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  1. #1
    Join Date
    Jun 2012
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    My a/c treats every day like a 100 degree day!

    First of all, many thanks to those who responded to a question I had several weeks ago. I followed your advice and got an energy audit done.

    Here's my current situation: I have a 3300 sq. ft. (with the basement), open floorplan home. The main floor and basement is heated and cooled by a Goodman gas furnace and a/c. The upstairs (fully exposed to the main floor) is heated and cooled by a Trane heat pump, 17 SEER. (I'm sorry that I don't know the sizes of these units.) The heat pump was just repaired (bad capacitor).

    My concern: No matter how mild the heat is outside, the upstairs runs constantly.

    On Thursday, with a local high temp (I live in Maryland) of only 87, my upstairs unit could not reach the set point of 78 degrees in the later afternoon after being set to 83 when we're at work. When I got home, I watched the thermostat read 81 degrees for 2.5 hours with the unit constantly running.

    On Friday, with a local high temp of only 81, I experimented with a set point of 74 degrees (after an "away" set point of 79 degrees). When I got home in the mid afternoon, I observed my unit run for 3 straight hours, but the thermostat temperature dropped down from only 79 to 77.

    On Saturday, with a local high of only 83 degrees, I set the thermostat to a steady 79 degrees all day. Even though the upstairs was actually kept at 79 all day, in the afternoon the upstairs unit was running almost constantly, with an approximate run time of 30 minutes followed by only a 5 minute off period before turning back on again.

    I'm not educated in these things, but common sense seems to tell me that these numbers might be appropriate for a 100 degree day, but not temperatures in the low 80s. The a/c company told me that both units are working great and that they are fully charged. They checked the ductwork and found no leaks. The energy audit revealed that my house is "tight" (and if I did any more tightening, I'd have to install a system to bring in more outside air to avoid the dangers of stale air or carbon monoxide). My insulation is adequate, my house having been built in 2000, but like most owners, I could always add more insulation. There are "typical" problems of some air leakage round the baseboads, outlets, etc.

    I have another company coming out Tuesday to look at the upstairs unit. What sort of things should I have them check? If we assume that the unit is working correctly and that my insulation is adequate, is there something else that could explain my unit working and working and working to get to or keep a set point not much cooler than the outside? Thanks so much!

  2. #2
    Join Date
    Jun 2005
    SW Wisconsin
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    IMO, from what you have explained, -there has to be major problems with the upstairs situation.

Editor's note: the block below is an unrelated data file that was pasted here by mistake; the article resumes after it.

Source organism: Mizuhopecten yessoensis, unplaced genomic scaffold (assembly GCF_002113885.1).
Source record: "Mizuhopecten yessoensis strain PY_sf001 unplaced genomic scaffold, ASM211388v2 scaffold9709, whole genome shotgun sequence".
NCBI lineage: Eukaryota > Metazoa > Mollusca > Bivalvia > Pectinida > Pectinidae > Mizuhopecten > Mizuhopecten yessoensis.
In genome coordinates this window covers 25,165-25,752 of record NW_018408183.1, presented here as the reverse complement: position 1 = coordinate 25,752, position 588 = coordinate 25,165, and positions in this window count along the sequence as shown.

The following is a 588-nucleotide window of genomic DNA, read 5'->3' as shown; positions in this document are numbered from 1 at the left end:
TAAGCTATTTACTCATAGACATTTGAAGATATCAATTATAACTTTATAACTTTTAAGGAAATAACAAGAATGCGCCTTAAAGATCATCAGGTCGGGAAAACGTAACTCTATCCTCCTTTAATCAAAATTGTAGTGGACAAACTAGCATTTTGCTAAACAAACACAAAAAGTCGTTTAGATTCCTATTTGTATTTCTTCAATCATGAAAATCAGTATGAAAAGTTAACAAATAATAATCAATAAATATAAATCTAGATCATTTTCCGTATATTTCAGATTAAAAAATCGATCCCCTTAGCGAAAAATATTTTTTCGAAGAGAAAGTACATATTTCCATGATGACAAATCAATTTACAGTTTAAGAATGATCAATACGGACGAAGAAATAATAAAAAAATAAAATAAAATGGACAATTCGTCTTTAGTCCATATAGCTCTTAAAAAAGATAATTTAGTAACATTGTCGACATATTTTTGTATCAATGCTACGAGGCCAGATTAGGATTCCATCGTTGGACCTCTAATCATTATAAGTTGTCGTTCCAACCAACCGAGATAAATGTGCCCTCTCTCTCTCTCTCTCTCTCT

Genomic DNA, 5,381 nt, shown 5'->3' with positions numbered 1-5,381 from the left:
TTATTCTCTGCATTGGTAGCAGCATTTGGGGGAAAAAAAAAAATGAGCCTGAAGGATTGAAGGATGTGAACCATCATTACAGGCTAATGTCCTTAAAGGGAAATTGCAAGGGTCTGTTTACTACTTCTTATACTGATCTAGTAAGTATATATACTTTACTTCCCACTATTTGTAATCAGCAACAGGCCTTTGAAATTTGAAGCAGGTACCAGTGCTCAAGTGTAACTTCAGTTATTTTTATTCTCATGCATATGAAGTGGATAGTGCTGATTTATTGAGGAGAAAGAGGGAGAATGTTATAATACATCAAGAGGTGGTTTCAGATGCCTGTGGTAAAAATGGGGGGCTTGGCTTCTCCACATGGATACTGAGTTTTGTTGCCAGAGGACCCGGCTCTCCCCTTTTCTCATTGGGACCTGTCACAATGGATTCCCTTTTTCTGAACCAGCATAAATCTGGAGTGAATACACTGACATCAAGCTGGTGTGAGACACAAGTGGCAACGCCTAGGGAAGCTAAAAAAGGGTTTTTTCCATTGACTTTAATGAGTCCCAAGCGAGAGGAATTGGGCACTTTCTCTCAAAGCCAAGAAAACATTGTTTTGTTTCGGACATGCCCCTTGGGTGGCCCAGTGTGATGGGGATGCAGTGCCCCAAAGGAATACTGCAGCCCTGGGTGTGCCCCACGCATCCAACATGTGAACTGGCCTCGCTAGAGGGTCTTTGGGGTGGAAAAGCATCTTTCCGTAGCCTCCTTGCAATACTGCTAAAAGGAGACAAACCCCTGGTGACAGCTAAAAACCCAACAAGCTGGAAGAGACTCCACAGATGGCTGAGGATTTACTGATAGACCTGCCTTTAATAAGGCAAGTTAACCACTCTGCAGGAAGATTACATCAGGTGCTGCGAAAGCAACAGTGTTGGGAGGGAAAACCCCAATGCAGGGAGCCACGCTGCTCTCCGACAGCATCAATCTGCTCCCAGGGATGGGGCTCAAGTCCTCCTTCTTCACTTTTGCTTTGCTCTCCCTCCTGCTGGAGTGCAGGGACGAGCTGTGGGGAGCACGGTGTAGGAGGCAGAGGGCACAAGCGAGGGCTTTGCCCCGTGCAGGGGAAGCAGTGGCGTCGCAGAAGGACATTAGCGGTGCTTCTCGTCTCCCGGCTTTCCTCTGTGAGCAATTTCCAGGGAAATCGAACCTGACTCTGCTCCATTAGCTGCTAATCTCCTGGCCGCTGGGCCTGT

If U want some clues to what might be causing the problems, we need the temperatures & the humidity readings listed below:
    1) Helpful, Tonnage of Unit or outdoor condenser model number: _____
    2) TXV or, orifice metering device? _______ Only if U know.
    3) Outdoor condenser’s discharge-air-temperature _____
    4) Outdoor air temperature: _______
    5) Outdoor Condenser air-Temp-split _____
    6) Need the percent of humidity - away from Supply-air outlets ______
    7) Indoor Return-Air Temperature ___ Supply-Air Temperature ______
    8) Indoor temperature-split _______

    Take all the readings during the same time period &, around 4:30 pm is the best time period as the heatload usually peaks during that time.

    One of the heat pump check-valves 'could be' sticking...only one possibility of many.
    Last edited by udarrell; 07-14-2012 at 09:52 PM. Reason: Typos...

  3. #3
    Join Date
    Jan 2009
    Saint Joseph, MI
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    ONe other thing worth trying, don;t use setback, especially with with a 2 stage system. I ran some numbers the other day looking at system efficiency at different temperatures, and you use about 5-10% more energy using a setback with a 2 stage system. With a single stage, it's about 0-5%, but in the end, your not saving energy, and your home is less comfortable.

    The fact that on a 87F days, you upstairs gets to 81F, tells me you have a lot of heat in your attic and either poor insulation or inadequate venting.

    Try not using a setback in the afternoon and see if that improves your situation. IT does sound like you may have some performance issues on your upstairs system regardless. But I think heat in the attic is causing a lot of your problems. YOu may also have a lot of air leaks in the home bringing in outside air and heating it up and raising humidity.

  4. #4
    Join Date
    Jan 2004
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    Has the upstairs always had this problem, or just recently.
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    How many times must one fix something before it is fixed?

  5. #5
    Join Date
    Mar 2009
    Mount Holly, NC
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    how did the auditing company determine if your ductwork was not leaking? a ductblaster test is quite time and labor intensive. the temps you are reporting upstairs lead me to look into the attic infiltration of the upstairs.
    The TRUE highest cost system is the system not installed properly...

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